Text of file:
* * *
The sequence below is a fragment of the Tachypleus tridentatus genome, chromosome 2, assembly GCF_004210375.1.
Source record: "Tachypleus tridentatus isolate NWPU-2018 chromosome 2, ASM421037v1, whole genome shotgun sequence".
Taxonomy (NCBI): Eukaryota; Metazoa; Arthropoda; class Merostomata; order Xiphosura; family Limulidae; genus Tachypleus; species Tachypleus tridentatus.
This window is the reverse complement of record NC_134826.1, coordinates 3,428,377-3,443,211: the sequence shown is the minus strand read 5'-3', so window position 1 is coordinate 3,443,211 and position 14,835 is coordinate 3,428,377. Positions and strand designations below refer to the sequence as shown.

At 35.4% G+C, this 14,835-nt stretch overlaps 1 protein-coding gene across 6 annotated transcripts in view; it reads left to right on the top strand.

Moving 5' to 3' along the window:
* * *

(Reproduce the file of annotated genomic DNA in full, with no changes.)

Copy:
The sequence below is a fragment of the Tachypleus tridentatus genome, chromosome 2, assembly GCF_004210375.1.
Source record: "Tachypleus tridentatus isolate NWPU-2018 chromosome 2, ASM421037v1, whole genome shotgun sequence".
Taxonomy (NCBI): Eukaryota; Metazoa; Arthropoda; class Merostomata; order Xiphosura; family Limulidae; genus Tachypleus; species Tachypleus tridentatus.
This window is the reverse complement of record NC_134826.1, coordinates 3,428,377-3,443,211: the sequence shown is the minus strand read 5'-3', so window position 1 is coordinate 3,443,211 and position 14,835 is coordinate 3,428,377. Positions and strand designations below refer to the sequence as shown.

At 35.4% G+C, this 14,835-nt stretch overlaps 1 protein-coding gene across 6 annotated transcripts in view; it reads left to right on the top strand.

Moving 5' to 3' along the window: